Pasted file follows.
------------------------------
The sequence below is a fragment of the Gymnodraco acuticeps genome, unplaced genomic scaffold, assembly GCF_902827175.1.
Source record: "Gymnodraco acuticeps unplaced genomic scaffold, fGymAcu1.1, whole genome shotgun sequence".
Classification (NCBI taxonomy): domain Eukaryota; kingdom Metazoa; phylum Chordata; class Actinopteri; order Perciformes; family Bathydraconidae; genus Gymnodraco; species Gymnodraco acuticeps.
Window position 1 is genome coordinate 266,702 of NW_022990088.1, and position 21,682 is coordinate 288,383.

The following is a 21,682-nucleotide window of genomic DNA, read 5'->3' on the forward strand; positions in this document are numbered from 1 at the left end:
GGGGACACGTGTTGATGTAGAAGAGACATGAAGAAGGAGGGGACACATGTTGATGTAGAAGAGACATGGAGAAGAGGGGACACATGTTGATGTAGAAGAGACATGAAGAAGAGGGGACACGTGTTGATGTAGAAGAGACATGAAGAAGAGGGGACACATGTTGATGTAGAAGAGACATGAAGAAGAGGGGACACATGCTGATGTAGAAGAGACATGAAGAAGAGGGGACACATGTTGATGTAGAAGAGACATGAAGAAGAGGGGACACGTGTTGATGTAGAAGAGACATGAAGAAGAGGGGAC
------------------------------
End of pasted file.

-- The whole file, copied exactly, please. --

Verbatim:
The sequence below is a fragment of the Gymnodraco acuticeps genome, unplaced genomic scaffold, assembly GCF_902827175.1.
Source record: "Gymnodraco acuticeps unplaced genomic scaffold, fGymAcu1.1, whole genome shotgun sequence".
Classification (NCBI taxonomy): domain Eukaryota; kingdom Metazoa; phylum Chordata; class Actinopteri; order Perciformes; family Bathydraconidae; genus Gymnodraco; species Gymnodraco acuticeps.
Window position 1 is genome coordinate 266,702 of NW_022990088.1, and position 21,682 is coordinate 288,383.

The following is a 21,682-nucleotide window of genomic DNA, read 5'->3' on the forward strand; positions in this document are numbered from 1 at the left end:
GGGGACACGTGTTGATGTAGAAGAGACATGAAGAAGGAGGGGACACATGTTGATGTAGAAGAGACATGGAGAAGAGGGGACACATGTTGATGTAGAAGAGACATGAAGAAGAGGGGACACGTGTTGATGTAGAAGAGACATGAAGAAGAGGGGACACATGTTGATGTAGAAGAGACATGAAGAAGAGGGGACACATGCTGATGTAGAAGAGACATGAAGAAGAGGGGACACATGTTGATGTAGAAGAGACATGAAGAAGAGGGGACACGTGTTGATGTAGAAGAGACATGAAGAAGAGGGGAC